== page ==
Leaning against an old car in the north of France, a young man who considers two other names before settling on “Jacques” cracks a joke: “Here we say we’ll vote for Macron and then after a bottle of whisky, we vote Le Pen.”
His father, however, was more serious when he said that his 25-year-old son desperately needed a job. Waving his arm to take in the small town of Villers-Cotterêts in the Hauts-de-France region, he said, “there’s no work here”.
It is people like “Jacques” who are caught in a tug of war between Marine Le Pen and President Emmanuel Macron, with the next presidential election a year away.
Le Pen, the 52-year-old leader of the rightwing Rassemblement National, has made big strides in attracting younger voters. According to recent polls, including by Ipsos, some 30 per cent of voters aged between 25 and 34 are ready to vote for her. That is up from 23 per cent in 2017.
For Macron, 43, the picture is murkier. When he defeated Le Pen in 2017 he picked up 29 per cent of this chunk of the electorate. Today only 20 per cent of those voters said they would back the president.
Young people who are struggling to find work “had really believed that Macron would succeed in recreating more mobility within society . . . And finally, they found themselves faced with a society that is still very blocked off”, said Brice Teinturier, an analyst with Ipsos.
Nevertheless, Macron has made gains among the very youngest voters — those under 25. While Le Pen has kept a broadly stable level of support, he is up from 18 per cent support within this group in 2017 to 29 per cent today. However, abstention rates are high among the under-25s. Only a third of those aged between 18 and 24 bothered to vote in the first round of the last presidential election.
Emmanuel Macron has made gains among the very youngest voters © AP
In her hunt for votes, Le Pen is capitalising on a sense of frustration among the economically vulnerable that has been exacerbated by the pandemic. That is one of the reasons why the deindustrialised and rural north remains a power base for the RN. It has one of the highest levels of unemployment in France and for those under 25 the situation is particularly hard, with a quarter unable to find work.
Finding new support for the RN is easier among young voters who have no memory of what Le Pen’s party was like before she took it over from her father, Jean-Marie, a decade ago.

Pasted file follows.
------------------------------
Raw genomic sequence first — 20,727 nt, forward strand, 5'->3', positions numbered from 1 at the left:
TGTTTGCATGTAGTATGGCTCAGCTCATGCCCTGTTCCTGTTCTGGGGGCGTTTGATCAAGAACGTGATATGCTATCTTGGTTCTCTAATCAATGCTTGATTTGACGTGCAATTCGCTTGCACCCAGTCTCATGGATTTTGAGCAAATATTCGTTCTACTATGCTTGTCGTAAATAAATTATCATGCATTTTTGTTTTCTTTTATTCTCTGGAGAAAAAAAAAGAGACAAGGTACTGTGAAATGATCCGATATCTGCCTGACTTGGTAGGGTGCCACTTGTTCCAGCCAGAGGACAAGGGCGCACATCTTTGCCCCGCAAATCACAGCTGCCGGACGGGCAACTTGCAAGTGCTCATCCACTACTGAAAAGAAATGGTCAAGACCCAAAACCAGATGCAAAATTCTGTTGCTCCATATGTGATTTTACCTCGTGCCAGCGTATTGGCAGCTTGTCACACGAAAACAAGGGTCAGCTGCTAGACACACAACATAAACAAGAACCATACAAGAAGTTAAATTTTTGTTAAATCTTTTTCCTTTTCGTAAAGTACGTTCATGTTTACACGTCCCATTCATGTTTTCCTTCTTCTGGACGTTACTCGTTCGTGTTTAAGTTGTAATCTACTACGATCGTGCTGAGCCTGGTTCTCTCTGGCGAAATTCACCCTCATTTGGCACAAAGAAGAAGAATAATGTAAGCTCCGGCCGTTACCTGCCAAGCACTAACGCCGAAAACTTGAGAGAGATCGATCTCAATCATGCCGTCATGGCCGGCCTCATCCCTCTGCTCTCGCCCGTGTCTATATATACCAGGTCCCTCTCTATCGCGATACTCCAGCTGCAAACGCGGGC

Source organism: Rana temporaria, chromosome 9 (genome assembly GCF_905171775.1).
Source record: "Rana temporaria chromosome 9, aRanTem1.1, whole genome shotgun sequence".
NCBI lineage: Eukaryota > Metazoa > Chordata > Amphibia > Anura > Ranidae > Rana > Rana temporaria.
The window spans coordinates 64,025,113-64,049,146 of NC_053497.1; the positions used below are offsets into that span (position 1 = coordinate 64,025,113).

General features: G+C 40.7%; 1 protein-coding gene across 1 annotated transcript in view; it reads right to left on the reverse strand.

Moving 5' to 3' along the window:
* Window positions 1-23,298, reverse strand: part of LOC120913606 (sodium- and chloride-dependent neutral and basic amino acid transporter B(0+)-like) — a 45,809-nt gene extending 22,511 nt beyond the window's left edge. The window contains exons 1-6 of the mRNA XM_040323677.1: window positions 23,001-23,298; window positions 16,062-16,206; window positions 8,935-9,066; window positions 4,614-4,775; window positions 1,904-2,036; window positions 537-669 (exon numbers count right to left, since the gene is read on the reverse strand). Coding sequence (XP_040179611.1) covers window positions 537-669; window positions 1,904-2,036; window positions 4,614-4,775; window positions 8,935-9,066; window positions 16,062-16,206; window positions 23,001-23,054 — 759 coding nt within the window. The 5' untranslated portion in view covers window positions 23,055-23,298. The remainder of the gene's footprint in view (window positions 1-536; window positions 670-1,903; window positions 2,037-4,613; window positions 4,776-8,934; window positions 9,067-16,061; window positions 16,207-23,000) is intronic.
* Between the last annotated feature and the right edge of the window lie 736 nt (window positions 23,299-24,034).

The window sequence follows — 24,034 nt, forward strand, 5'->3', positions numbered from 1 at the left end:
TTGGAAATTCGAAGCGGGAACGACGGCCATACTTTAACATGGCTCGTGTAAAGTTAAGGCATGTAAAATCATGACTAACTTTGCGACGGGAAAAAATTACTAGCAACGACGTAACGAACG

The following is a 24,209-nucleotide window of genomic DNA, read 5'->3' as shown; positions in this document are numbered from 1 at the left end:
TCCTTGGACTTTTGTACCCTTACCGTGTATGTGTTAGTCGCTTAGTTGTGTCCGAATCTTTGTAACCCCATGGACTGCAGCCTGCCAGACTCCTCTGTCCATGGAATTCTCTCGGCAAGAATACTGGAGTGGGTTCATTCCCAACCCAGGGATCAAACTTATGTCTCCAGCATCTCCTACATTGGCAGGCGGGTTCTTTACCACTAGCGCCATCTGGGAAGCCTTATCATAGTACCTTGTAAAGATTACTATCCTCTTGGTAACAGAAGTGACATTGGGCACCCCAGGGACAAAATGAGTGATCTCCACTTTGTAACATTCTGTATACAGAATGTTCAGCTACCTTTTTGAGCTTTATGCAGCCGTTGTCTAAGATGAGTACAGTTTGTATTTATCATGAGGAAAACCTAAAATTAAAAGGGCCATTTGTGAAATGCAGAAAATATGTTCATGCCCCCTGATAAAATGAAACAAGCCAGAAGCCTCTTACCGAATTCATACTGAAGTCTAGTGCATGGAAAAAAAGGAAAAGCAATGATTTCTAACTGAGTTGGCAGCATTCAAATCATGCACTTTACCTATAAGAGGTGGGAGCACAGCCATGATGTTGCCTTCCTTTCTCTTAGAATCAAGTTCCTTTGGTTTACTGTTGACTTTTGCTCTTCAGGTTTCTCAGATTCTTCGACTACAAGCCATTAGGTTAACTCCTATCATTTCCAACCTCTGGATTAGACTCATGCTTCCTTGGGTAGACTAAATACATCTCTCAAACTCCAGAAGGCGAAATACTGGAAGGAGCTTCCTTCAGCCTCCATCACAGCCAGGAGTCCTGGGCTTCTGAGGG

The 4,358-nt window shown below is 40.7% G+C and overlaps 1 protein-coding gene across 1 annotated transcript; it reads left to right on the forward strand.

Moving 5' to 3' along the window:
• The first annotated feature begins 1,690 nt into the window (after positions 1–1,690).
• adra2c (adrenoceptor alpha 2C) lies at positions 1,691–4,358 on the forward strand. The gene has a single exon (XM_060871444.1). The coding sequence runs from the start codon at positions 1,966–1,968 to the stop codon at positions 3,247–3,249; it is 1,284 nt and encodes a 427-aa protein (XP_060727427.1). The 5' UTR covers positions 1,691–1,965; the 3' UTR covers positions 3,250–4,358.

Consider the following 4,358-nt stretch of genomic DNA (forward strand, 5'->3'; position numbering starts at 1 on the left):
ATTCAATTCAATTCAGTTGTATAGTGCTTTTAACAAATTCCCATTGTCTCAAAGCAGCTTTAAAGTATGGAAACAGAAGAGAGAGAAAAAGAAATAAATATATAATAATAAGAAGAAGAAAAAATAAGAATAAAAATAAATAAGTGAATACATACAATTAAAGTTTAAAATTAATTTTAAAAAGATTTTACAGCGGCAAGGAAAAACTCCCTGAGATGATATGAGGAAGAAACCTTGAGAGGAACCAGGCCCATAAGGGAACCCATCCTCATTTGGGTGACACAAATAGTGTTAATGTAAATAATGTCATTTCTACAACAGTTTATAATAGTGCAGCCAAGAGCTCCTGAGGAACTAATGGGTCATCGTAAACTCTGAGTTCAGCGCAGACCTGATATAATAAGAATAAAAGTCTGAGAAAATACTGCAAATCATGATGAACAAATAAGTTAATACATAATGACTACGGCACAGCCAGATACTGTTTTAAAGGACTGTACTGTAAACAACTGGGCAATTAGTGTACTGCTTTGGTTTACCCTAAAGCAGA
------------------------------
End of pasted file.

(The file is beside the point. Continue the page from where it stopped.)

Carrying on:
She has since waged a campaign to detoxify its image, changing its name from the Front National in 2018 and moving away from policies such as leaving the EU.
“The generations before, they knew Jean-Marie Le Pen. They knew all about his comments on Jews, on the holocaust, on the Arabs etc . . . which Marine Le Pen absolutely does not do,” said Teinturier.
For many French voters the party remains beyond the pale. But walking with a frozen drink in hand on the streets of Soissons, a town in the Haut de France, Noémie, a 16-year-old student, said she would vote for Le Pen if she could. “I’ve watched some of her interviews. I don’t think she’s racist . . . She just wants France to be France.”
Marine Le Pen is capitalising on a sense of frustration among the economically vulnerable © Magali Delporte/FT
Her friend Steve, aged 19 and who is planning to vote for the first time, agreed: “I’ll vote Le Pen and we both have a lot of friends who would too.”
Younger party members like Le Pen’s 25-year-old number two, Jordan Bardella, are helping the cause, while the party’s old guard are also candid about the changes that have been made. Nicolas Bertin, a farmer and the 62-year-old RN mayor of Ambrief, another northern town, said that “we could have stayed with the ideas of Jean-Marie Le Pen . . . and we would have stayed on our bench alone, never advancing our ideas”.
Back in Soissons, Simon Mahé, a 29-year-old French teacher, said he understood why some of his friends voted RN: “It’s because of a sort of misery . . . And outside of the big cities there is fear of the unknown, of security and immigration.”
But even Bertin says his daughters, one of whom is the same age as Bardella, “prefer to vote for Macron than for Le Pen”. And Mahé said that he could never vote RN as the changes to the party remain skin-deep.
Christèle Lagier, an expert on the far right at the university of Avignon, said it was premature to talk about a generational shift — the election is still too far away and there are too many variables. “Marine Le Pen is, paradoxically, the most stable public figure right now.”
Relying on the youth vote, Teinturier said, would not be enough for Le Pen. If she wants to win she has to find more support on the right, where Macron is also hunting for votes. “What she’s trying to do is add to this young and active electorate an older and more traditional rightwing vote. And to do that, she’s trying to reassure them too.”
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